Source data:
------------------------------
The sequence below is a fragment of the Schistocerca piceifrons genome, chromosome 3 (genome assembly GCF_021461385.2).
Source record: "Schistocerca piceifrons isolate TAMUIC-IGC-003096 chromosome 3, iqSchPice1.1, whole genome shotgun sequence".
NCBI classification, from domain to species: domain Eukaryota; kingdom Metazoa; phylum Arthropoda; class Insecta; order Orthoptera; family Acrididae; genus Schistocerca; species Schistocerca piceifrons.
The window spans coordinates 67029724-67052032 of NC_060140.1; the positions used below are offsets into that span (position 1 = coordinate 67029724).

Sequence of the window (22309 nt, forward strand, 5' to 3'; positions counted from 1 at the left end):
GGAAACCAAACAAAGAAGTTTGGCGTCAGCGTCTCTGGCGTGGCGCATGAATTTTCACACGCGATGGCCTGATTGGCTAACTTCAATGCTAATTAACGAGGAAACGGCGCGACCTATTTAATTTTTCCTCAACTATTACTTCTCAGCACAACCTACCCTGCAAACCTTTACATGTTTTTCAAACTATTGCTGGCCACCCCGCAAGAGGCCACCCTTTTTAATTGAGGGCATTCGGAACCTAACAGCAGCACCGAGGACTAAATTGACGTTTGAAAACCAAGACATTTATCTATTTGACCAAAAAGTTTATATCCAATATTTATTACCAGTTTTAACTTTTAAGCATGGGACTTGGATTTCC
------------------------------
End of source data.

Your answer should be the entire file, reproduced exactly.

The sequence below is a fragment of the Schistocerca piceifrons genome, chromosome 3 (genome assembly GCF_021461385.2).
Source record: "Schistocerca piceifrons isolate TAMUIC-IGC-003096 chromosome 3, iqSchPice1.1, whole genome shotgun sequence".
NCBI classification, from domain to species: domain Eukaryota; kingdom Metazoa; phylum Arthropoda; class Insecta; order Orthoptera; family Acrididae; genus Schistocerca; species Schistocerca piceifrons.
The window spans coordinates 67029724-67052032 of NC_060140.1; the positions used below are offsets into that span (position 1 = coordinate 67029724).

Sequence of the window (22309 nt, forward strand, 5' to 3'; positions counted from 1 at the left end):
GGAAACCAAACAAAGAAGTTTGGCGTCAGCGTCTCTGGCGTGGCGCATGAATTTTCACACGCGATGGCCTGATTGGCTAACTTCAATGCTAATTAACGAGGAAACGGCGCGACCTATTTAATTTTTCCTCAACTATTACTTCTCAGCACAACCTACCCTGCAAACCTTTACATGTTTTTCAAACTATTGCTGGCCACCCCGCAAGAGGCCACCCTTTTTAATTGAGGGCATTCGGAACCTAACAGCAGCACCGAGGACTAAATTGACGTTTGAAAACCAAGACATTTATCTATTTGACCAAAAAGTTTATATCCAATATTTATTACCAGTTTTAACTTTTAAGCATGGGACTTGGATTTCC